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Show Me The Time! Empowering Your Second In Command

All too often, the founder of a business doesn’t designate the time to pause and contemplate where they have been in their professional journey, and, more importantly, what comes next.  After all, planning today dictates the outcomes of tomorrow.  If you can’t remember the last time you’ve thought strategically about how your life integrates with your business, you are long overdue!  In my role as a professional facilitator with Renaissance Executive Forums, I am repeatedly told that the number one challenge of CEOs is not having enough time.  When asked how they would use this extra time, the answers vary. Some need to spend time thinking strategically about how to scale their business. Others want to spend more time with family.  More time for serving in their church or their community is also a desire. And some just want to have more fun…restoring that muscle car or painting some pottery. The reality is, most CEOs will be forever stuck in this rut, if their business isn’t built to run without them. The first step in making this transition is to develop their second-in-command.

Like money, you must spend time to make time. Development of key executives in your business must be a priority if you want to align your time with what’s important to you.  And, it’s just good business. Growing and empowering key talent increases retention, reduces bureaucracy and ultimately improves productivity.

By now you should be hearing Rod Tidwell saying to you, “Show me the time!”  If you are ready, willing and committed, here is a proven model effective leaders use to empower their number twos.

Talking about projectsIdentify Potential

Do you have a right hand, or at least someone with the potential to take on more responsibility?  Remember, they are likely not ready yet; that’s where the development comes in.  Reflect on what key competencies are required to be successful as a leader in your company.  Compare those to your key talent and chose someone who you think is most likely to grow under your mentorship.  Be analytical, but also trust your gut.  Consider that you may need to recruit in the right leader if one doesn’t exist in your company already.

Once you have identified the right leader, the first step is to share with them your goals and your commitment to their development.  If you have selected the appropriate person, they will appreciate the opportunity and be excited to work with you on their professional growth.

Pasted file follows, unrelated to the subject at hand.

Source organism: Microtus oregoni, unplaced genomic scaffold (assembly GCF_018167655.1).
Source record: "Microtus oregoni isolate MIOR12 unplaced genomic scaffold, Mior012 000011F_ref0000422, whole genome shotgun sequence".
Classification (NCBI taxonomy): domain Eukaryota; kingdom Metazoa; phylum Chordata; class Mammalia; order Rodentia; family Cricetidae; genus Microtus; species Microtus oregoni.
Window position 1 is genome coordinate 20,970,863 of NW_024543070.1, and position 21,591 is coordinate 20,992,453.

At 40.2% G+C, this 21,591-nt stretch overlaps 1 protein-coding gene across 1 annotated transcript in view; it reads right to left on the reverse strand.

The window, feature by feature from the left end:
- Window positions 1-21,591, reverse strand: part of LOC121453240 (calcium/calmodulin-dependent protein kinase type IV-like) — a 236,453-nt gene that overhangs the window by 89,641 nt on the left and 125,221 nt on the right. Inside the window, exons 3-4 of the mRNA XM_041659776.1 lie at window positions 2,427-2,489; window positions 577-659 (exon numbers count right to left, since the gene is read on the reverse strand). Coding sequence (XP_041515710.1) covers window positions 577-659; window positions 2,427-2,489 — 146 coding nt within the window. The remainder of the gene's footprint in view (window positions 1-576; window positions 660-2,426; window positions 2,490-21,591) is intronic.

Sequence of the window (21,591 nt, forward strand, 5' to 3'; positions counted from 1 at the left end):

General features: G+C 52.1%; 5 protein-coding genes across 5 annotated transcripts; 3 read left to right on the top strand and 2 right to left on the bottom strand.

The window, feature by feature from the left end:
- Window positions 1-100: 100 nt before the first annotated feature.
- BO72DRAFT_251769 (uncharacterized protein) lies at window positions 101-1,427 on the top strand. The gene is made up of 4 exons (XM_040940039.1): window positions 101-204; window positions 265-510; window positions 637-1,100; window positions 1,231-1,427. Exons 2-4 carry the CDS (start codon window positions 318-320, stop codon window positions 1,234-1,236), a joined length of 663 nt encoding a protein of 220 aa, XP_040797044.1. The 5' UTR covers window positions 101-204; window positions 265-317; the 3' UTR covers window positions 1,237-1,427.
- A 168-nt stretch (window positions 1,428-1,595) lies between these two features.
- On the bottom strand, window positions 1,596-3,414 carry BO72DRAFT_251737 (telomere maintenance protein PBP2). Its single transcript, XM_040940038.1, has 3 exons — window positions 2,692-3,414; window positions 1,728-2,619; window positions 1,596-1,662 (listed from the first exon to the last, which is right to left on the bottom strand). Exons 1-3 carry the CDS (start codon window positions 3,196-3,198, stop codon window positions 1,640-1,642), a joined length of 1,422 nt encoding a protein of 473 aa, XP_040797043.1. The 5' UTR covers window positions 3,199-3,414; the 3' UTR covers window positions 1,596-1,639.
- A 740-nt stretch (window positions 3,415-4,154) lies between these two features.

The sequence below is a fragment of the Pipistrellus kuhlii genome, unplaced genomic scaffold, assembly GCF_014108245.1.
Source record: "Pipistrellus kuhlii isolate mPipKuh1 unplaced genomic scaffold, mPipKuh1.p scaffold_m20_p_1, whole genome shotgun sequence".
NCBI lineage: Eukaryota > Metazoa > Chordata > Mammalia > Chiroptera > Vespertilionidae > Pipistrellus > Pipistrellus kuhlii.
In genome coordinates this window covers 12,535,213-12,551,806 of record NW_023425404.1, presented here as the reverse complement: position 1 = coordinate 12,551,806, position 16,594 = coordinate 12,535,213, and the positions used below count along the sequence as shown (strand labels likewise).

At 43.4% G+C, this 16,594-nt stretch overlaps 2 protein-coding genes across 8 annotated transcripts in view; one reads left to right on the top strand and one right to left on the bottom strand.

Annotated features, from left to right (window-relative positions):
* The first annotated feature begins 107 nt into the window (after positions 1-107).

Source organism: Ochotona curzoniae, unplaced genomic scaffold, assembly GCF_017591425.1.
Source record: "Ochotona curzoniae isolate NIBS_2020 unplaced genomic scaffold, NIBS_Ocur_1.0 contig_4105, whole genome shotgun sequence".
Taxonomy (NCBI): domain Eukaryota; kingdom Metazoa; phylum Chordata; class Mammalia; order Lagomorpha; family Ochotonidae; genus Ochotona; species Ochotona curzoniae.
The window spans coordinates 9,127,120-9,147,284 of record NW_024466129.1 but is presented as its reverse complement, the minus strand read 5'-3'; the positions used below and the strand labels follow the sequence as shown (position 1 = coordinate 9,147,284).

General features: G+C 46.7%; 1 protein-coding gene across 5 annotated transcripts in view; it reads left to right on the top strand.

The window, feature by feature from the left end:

Have a Plan

The next step is to clearly define outcomes to ensure that your employee knows what success looks like.  Document and discuss the plan to ensure complete alignment.  Start with tasks that can be easily mastered to build confidence.  Increase complexity incrementally and give them the tools they need to be successful.  Most importantly, allow them to learn through failure.  And don’t forget to celebrate achievements!

Use Time Wisely

Remember, you must spend quality time with those whom you wish to empower for two reasons.  First and most obvious, regularly-scheduled one-on-one meetings provide the opportunity to review progress on development plans.  But, more importantly, you must build emotional equity significantly investing in the relationship.  One of my most effective mentors, also a former boss of mine, would schedule a full day to conduct performance reviews twice a year.  The first half of the day was to spend time doing something enjoyable like surfing, playing golf or just taking a walk.  The second half of the day was dedicated to discussing plans and reviewing performance.  As the relationship grows, feedback is more effectively received and implemented, regardless of whether the feedback is positive or negative.

Build Trust

Trust is key in any relationship, including those between leaders and their employees.  Authentic and transparent communication is critical.  Provide open and honest feedback as quickly as you can when you observe successes and challenges.  Don’t let issues fester, address them as soon as possible.  The more vulnerable you are, the more your second-in-command will respond to your leadership.  And don’t forget to reap the benefits of the investment you have made by soliciting feedback as well.  Feedback from key executives can show you your blind spots and provide invaluable input to your own professional development.

Time is one of your most valuable resources.  Invest wisely and enjoy the benefits!

 

laura sabo headshotLaura Sabo is a professional facilitator with Renaissance Executive Forums. She brings together Business Owners, Presidents and CEOs from non-competing companies into an advisory board process through which thousands of leaders gain fresh ideas and new insights.  Membership in Renaissance Executive Forums Jacksonville is by invitation only. Each member is selected based on company demographics, personal and professional merit and potential for contribution to other Forum members. This group of leaders is assembled with one purpose in mind, to help each other ascend to the next level and to reach their destination.

For more business coaching tips and ways to enhance your overall business growth through the power of peer learning, contact Laura Sabo via email at lsabo@executiveforums.com or visit ExecutiveForums.com.


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